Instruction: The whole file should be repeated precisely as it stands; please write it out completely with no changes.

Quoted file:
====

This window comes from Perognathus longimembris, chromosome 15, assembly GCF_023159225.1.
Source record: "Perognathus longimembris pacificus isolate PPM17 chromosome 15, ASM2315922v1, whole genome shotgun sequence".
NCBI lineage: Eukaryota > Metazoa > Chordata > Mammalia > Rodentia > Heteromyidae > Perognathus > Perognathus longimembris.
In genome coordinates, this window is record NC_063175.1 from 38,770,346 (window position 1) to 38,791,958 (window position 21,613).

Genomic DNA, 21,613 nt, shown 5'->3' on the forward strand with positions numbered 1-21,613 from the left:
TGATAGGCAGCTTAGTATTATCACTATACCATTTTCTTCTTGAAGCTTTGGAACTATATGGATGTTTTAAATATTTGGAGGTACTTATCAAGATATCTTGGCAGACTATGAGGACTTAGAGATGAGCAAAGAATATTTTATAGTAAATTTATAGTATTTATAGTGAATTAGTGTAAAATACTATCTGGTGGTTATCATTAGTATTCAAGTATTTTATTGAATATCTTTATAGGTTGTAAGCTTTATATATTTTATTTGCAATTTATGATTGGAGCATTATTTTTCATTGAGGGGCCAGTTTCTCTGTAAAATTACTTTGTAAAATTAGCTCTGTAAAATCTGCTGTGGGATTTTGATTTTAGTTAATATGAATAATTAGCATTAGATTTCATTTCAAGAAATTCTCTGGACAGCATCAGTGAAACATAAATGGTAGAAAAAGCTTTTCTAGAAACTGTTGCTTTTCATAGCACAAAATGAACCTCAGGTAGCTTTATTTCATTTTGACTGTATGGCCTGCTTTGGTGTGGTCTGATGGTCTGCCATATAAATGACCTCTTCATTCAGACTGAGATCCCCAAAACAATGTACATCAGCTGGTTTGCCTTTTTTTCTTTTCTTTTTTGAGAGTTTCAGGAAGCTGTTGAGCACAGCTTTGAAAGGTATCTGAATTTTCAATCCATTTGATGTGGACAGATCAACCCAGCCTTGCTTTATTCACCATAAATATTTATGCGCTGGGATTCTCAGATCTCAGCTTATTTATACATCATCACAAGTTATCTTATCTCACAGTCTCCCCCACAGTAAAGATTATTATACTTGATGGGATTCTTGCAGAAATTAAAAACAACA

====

This window comes from Perognathus longimembris, chromosome 15, assembly GCF_023159225.1.
Source record: "Perognathus longimembris pacificus isolate PPM17 chromosome 15, ASM2315922v1, whole genome shotgun sequence".
NCBI lineage: Eukaryota > Metazoa > Chordata > Mammalia > Rodentia > Heteromyidae > Perognathus > Perognathus longimembris.
In genome coordinates, this window is record NC_063175.1 from 38,770,346 (window position 1) to 38,791,958 (window position 21,613).

Genomic DNA, 21,613 nt, shown 5'->3' on the forward strand with positions numbered 1-21,613 from the left:
TGATAGGCAGCTTAGTATTATCACTATACCATTTTCTTCTTGAAGCTTTGGAACTATATGGATGTTTTAAATATTTGGAGGTACTTATCAAGATATCTTGGCAGACTATGAGGACTTAGAGATGAGCAAAGAATATTTTATAGTAAATTTATAGTATTTATAGTGAATTAGTGTAAAATACTATCTGGTGGTTATCATTAGTATTCAAGTATTTTATTGAATATCTTTATAGGTTGTAAGCTTTATATATTTTATTTGCAATTTATGATTGGAGCATTATTTTTCATTGAGGGGCCAGTTTCTCTGTAAAATTACTTTGTAAAATTAGCTCTGTAAAATCTGCTGTGGGATTTTGATTTTAGTTAATATGAATAATTAGCATTAGATTTCATTTCAAGAAATTCTCTGGACAGCATCAGTGAAACATAAATGGTAGAAAAAGCTTTTCTAGAAACTGTTGCTTTTCATAGCACAAAATGAACCTCAGGTAGCTTTATTTCATTTTGACTGTATGGCCTGCTTTGGTGTGGTCTGATGGTCTGCCATATAAATGACCTCTTCATTCAGACTGAGATCCCCAAAACAATGTACATCAGCTGGTTTGCCTTTTTTTCTTTTCTTTTTTGAGAGTTTCAGGAAGCTGTTGAGCACAGCTTTGAAAGGTATCTGAATTTTCAATCCATTTGATGTGGACAGATCAACCCAGCCTTGCTTTATTCACCATAAATATTTATGCGCTGGGATTCTCAGATCTCAGCTTATTTATACATCATCACAAGTTATCTTATCTCACAGTCTCCCCCACAGTAAAGATTATTATACTTGATGGGATTCTTGCAGAAATTAAAAACAACA